It seems as though the Florida Panthers are done making sizable moves this offseason. With that said, it’s time to look ahead to one of the most significant question marks moving forward: Evgenii Dadonov’s next contract.
Anything can happen in the NHL. A rookie can unexpectedly take the league by storm, or an otherwise top-line player can face a horrendous slump.
The unpredictability of the league makes it difficult to predict Evgenii Dadonov’s next contract.
However, for this article, let’s assume he continues to produce as a top-six winger and records at least 65 points in 82 games (.79 points-per-game).
First off, I’d like to say that I believe Dadonov’s current deal is one of the most underrated bargains in the entire league. He earns just $4M a season and has scored 28 goals in both of his first two campaigns since returning from the KHL.
Compared to other players of Dadonov’s caliber, his contract seems like an even more impressive deal for the organization.
You certainly don’t have to agree with Jensen’s rankings, but it does show just how much kudos Dadonov receives for his on-ice attributes.
For Panthers fans, the most appealing aspect of his placement on the list should be the fact that only one other player in the top 75 makes $4M or less. Montreal’s Brendan Gallagher was ranked 74th and earns just $3.75M per year. (Excluding players on entry-level contracts.)
You don’t have to be a hockey genius to know that Dadonov deserves a considerable raise. The big question is, just how much coin is he worth?
The absence of state tax in Florida is the greatest advantage the Florida Panthers have when entering negotiations. If Dale Tallon and the Panthers brass decide to re-sign the Russian forward, they would probably be able to shave a few bucks off of any potential deal.
However, the Cats will still have to pay Dadonov handsomely and should tread lightly to avoid shooting themselves in the foot down the road.
When you look at some recent comparable contracts, any future deal for the skilled winger looks even more daunting. Anders Lee recently re-signed with the N.Y Islanders for $7M per year while Jeff Skinner re-signed with the Buffalo Sabres earlier in the offseason for $9M per year. Yikes!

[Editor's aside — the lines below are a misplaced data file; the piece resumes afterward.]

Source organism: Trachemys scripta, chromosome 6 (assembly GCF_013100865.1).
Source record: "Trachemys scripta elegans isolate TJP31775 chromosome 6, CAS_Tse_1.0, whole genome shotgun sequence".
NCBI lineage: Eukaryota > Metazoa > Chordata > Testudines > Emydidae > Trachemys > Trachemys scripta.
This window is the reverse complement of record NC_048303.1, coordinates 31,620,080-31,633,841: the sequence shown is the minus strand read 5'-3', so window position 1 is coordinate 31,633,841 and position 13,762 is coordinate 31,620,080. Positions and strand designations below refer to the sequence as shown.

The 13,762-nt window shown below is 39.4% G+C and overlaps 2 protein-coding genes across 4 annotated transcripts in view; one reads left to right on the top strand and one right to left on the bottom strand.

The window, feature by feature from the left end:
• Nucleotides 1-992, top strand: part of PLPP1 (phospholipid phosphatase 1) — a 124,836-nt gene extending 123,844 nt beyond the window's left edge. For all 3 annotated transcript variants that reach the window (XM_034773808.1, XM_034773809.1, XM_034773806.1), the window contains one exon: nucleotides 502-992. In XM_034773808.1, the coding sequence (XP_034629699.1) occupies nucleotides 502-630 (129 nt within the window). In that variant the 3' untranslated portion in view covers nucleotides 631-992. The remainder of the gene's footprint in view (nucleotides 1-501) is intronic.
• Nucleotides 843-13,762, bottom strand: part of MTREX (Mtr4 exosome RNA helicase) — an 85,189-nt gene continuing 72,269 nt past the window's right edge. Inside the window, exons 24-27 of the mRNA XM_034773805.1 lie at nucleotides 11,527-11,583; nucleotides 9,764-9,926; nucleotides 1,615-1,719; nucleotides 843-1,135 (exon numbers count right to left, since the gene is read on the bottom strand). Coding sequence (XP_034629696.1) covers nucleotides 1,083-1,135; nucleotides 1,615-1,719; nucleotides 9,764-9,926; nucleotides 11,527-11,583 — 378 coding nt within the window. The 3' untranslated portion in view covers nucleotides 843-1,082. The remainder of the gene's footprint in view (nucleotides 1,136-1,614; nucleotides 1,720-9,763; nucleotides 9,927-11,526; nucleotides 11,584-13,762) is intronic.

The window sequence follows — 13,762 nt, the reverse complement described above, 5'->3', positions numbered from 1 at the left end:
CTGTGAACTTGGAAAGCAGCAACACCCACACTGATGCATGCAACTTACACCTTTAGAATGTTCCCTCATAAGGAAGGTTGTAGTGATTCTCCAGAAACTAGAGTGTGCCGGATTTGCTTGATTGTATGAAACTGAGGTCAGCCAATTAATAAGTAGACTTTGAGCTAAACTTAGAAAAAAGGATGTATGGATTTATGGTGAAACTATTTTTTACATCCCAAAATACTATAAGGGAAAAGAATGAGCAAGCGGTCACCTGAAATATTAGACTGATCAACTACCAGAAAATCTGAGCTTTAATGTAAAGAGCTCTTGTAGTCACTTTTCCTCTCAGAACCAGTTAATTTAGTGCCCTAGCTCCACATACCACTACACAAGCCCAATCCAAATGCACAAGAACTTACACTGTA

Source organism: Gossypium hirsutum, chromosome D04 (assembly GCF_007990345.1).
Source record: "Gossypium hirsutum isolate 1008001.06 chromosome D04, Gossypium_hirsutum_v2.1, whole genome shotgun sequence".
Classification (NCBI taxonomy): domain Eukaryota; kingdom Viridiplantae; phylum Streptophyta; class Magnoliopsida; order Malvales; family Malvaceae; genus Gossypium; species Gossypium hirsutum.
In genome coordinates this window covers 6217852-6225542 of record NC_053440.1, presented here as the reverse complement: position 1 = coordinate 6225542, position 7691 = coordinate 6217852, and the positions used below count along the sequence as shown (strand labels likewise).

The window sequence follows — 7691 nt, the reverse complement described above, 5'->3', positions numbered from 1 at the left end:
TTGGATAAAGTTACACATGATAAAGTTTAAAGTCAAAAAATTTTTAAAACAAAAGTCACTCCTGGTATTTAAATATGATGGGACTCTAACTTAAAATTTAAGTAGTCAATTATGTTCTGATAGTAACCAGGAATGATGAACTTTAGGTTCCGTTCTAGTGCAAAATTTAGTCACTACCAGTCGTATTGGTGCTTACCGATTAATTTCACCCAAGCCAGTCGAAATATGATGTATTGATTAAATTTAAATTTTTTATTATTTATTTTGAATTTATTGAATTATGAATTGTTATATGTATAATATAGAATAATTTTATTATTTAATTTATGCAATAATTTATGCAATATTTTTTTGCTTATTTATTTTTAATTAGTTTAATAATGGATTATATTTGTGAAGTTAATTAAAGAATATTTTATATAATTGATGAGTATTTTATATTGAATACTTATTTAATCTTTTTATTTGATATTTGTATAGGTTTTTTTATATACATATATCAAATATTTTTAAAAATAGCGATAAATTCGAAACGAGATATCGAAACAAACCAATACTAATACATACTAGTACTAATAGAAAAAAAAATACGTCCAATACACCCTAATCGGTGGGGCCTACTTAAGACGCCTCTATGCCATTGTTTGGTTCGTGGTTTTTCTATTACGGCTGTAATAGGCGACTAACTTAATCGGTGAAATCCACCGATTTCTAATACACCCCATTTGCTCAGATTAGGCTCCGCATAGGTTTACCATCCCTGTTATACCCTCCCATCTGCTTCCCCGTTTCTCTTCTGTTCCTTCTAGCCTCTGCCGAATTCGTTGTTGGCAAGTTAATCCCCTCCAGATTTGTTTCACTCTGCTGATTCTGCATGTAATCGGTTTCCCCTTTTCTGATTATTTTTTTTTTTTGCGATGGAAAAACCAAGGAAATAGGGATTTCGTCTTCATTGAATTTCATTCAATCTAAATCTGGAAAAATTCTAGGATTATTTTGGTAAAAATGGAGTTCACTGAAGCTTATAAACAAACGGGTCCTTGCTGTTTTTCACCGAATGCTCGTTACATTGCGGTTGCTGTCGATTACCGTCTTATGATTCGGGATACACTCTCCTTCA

While it’s true that both of those guys are a couple of years younger than Dadonov, their point production over the past two seasons are quite alike.
Do I think the Panthers will offer him over $7M? No, but it wouldn’t be shocking. I do, however, think it’s likely that Dadonov asks for a large sum of cash and significant term. He’s 30-years-old, and this will most likely be the last chance he gets to milk a team of as much money as possible.
It could end up being a tricky situation for Panthers management to navigate and one that could paint them into a corner if they commit to a long-term arrangement.
Every Panthers fan is hoping for continued success from both of those guys, but it would mean lucrative next deals and possible salary cap woes.
I expect Huberdeau to be worth around $10.5M and Trocheck to come in around $7.5M when their current deals are up if they keep up the pace.
Just one year after Huby and Troch come off the books, Cats’ captain Aleksander Barkov is set to take center stage.
He is an apparent top-ten center in the league, and those types of players are far from cheap. Considering inflation, he should earn roughly $12M by the time he needs to be re-upped.
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And then there’s Mike Hoffman. It seems highly unlikely the Panthers will be able to retain his services as well as Dadonov’s without sacrificing a core player down the road.
Hoffman is very similar to Jeff Skinner, and I could see him looking for around $8M a year. If it were up to me, I would keep Dadonov over Hoffman simply because the price tag will likely be far less. And, who knows, maybe the team opts to trade Hoffman before losing him for nothing.
Coming back to Dadonov, I hope he stays in South Florida. He’s an electrifying ball of speed and skill every night, and he adds excitement to the Panthers’ game.
If Dale Tallon can pull the trigger on a deal in the ballpark of $6.5M per year for four years, I don’t think anyone would be disappointed. I’m just not convinced it will be possible.
For now, buckle up for what should be the most exciting year of Panthers hockey and prepare yourselves for the Evgenii Dadonov trade rumors in the coming months.
If the Florida Panthers are smart, they will do their best to limit the term of Evgenii Dadonov’s next contract. If they don’t, there will be a world of salary cap induced headaches down the road.